Rebecca Davidson, Rural Affairs Specialist NFU Mutual, said that while diesel was essential to keep agriculture running and to keep the nation fed, the insurers had found that price rises and fuel shortages in the past had seen an increases in thieves targeting fuel stores on farms.
“We are urging farmers to be vigilant and to strengthen security, in case a prolonged shortage sees fuel thieves return to the countryside,” said Davidson.
“In 2020, even during a year of lockdowns, thieves continued to steal fuel in large quantities and our claims data has found the average cost of diesel theft in the countryside was £2,120. In 2019 the average was £2,327.”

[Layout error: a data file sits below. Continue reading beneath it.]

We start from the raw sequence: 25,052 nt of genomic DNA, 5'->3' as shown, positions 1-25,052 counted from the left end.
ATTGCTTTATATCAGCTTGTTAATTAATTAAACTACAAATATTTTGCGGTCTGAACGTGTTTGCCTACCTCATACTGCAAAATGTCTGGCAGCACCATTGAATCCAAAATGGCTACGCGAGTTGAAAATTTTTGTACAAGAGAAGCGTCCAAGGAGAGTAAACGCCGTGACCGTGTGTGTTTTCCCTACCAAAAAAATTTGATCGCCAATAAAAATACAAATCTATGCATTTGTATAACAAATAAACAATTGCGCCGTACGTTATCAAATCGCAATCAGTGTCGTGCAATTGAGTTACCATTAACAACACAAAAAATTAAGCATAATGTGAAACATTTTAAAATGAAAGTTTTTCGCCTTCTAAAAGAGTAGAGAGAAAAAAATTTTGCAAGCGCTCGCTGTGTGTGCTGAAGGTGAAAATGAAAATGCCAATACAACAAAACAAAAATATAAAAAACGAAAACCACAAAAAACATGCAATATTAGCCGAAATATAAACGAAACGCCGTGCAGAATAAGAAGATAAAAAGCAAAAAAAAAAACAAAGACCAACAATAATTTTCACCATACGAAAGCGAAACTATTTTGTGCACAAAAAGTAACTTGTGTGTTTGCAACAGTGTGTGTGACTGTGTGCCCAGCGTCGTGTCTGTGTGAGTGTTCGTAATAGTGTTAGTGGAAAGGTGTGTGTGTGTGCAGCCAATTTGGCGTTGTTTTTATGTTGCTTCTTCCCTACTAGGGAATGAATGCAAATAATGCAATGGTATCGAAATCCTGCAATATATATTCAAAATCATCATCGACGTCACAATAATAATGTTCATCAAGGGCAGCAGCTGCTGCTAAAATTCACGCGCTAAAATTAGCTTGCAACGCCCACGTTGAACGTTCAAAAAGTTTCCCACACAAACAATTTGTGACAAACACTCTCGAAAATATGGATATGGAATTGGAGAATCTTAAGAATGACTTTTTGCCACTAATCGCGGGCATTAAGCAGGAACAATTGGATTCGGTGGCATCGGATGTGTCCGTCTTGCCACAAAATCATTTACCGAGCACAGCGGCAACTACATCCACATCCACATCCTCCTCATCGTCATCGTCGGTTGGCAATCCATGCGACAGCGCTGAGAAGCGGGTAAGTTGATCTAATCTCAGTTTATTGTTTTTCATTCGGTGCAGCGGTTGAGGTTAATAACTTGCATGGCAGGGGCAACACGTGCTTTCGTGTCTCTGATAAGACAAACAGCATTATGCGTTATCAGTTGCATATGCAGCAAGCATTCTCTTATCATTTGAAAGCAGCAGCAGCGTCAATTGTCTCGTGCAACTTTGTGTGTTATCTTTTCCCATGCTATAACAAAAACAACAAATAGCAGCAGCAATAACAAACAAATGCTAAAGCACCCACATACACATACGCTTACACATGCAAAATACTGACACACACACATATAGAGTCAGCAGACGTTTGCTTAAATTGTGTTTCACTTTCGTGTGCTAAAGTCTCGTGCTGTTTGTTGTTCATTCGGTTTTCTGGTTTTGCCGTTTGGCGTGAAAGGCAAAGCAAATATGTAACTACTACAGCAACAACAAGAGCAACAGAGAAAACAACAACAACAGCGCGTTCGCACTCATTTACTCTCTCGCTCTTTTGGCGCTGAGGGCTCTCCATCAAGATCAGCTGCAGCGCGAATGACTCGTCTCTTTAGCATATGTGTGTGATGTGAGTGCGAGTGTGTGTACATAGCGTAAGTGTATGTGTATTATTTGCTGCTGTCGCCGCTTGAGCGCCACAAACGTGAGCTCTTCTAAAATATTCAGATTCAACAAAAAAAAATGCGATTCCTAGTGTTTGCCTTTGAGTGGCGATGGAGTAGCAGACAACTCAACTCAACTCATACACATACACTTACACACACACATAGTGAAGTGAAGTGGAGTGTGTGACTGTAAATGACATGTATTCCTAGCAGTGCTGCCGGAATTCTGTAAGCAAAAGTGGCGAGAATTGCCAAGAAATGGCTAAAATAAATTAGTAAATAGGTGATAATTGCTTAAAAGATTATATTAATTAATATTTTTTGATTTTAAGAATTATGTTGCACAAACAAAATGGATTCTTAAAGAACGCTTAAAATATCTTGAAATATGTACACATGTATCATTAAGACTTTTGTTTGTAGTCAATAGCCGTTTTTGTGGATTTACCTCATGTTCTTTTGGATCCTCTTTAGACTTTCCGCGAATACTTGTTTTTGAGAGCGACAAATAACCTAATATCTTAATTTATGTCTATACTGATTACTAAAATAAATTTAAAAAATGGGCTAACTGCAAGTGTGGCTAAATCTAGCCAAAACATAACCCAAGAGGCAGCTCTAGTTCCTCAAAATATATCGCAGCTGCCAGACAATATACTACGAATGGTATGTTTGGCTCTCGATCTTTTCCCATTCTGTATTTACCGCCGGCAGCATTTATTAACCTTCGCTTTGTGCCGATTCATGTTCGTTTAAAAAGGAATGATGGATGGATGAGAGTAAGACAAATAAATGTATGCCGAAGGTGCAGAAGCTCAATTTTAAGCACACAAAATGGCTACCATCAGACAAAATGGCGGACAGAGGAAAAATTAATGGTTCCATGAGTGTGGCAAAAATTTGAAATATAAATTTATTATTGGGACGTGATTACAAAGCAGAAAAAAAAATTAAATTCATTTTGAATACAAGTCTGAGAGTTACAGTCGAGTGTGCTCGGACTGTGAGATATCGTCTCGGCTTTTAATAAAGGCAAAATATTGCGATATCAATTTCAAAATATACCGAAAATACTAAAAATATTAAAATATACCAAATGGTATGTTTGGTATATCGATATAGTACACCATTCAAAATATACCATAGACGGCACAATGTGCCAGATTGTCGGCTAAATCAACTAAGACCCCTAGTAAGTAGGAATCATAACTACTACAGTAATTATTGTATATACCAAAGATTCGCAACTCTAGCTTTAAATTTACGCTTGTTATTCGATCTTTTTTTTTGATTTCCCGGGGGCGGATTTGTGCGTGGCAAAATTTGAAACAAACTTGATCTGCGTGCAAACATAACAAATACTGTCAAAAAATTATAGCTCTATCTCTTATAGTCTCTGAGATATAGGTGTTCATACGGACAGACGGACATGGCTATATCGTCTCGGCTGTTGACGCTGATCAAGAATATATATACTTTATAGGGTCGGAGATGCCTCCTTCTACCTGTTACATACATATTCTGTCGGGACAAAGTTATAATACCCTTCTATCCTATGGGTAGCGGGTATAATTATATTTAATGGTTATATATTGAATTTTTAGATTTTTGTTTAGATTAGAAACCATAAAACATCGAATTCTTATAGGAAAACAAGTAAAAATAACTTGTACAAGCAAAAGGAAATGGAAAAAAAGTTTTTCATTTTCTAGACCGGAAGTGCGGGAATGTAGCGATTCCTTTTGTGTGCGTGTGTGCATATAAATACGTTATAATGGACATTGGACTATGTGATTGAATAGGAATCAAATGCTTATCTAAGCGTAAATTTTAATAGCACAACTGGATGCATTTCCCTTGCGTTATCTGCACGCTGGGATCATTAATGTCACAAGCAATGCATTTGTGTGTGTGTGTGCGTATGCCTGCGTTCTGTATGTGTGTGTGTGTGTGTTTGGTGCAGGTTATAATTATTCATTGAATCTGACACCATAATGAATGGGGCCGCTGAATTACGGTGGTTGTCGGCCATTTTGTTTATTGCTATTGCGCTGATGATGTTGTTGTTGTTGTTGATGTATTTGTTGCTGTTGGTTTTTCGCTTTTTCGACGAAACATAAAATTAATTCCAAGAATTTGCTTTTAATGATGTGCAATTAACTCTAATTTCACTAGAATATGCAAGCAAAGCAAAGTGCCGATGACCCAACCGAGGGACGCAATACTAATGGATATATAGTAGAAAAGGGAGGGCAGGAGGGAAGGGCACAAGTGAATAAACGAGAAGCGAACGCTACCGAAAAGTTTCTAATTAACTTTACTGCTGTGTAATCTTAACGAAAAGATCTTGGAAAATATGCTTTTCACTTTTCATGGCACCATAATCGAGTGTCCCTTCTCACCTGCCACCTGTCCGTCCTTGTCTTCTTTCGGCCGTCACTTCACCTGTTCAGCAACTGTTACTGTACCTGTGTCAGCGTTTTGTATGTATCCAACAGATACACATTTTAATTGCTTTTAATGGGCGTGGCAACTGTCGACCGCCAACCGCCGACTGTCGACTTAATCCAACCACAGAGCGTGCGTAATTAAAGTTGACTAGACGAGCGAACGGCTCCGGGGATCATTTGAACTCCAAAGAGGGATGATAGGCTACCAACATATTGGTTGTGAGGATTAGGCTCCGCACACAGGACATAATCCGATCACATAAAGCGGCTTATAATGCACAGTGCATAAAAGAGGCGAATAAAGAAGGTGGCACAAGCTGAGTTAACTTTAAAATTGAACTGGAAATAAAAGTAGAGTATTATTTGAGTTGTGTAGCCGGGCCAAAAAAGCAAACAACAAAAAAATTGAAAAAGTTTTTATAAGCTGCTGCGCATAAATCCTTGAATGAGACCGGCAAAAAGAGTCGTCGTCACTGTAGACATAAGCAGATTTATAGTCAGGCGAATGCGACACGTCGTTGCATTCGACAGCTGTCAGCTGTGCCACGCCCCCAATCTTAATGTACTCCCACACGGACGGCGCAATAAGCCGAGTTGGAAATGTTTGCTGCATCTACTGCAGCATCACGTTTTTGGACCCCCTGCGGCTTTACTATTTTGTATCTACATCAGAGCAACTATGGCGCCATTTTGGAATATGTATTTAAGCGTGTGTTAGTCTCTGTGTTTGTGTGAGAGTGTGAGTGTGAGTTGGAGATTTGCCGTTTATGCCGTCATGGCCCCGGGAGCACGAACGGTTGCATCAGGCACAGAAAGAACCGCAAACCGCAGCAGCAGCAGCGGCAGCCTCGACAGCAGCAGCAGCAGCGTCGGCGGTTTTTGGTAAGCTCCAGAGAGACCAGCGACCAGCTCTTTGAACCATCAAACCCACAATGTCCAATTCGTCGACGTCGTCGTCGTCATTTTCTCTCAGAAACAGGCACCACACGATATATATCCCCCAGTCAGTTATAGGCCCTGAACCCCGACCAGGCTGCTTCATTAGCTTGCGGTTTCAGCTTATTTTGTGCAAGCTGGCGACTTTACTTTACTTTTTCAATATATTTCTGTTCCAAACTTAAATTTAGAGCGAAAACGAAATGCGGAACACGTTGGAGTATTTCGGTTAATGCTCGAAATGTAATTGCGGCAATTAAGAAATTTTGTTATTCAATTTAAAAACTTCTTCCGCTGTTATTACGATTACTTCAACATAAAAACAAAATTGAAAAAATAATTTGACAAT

And she warned that not only did fuel theft see farm work grind to a halt but criminals often cause damage getting into tanks and spilling fuel: “Often the consequence of attack is escape of fuel with the potential for serious pollution problems, which are difficult and extremely costly to clean up and which may present increased fire risks.”
She said that NFU Mutual was investing over £430,000 in carefully targeted initiatives to tackle rural crime this year – including sponsoring two trials of connected farms using LoRaWAN (Long Range Wide Area Network) technology and sensors to detect threats and provide alerts and notifications when there was activity outside and when there was any changes to fuel tank levels.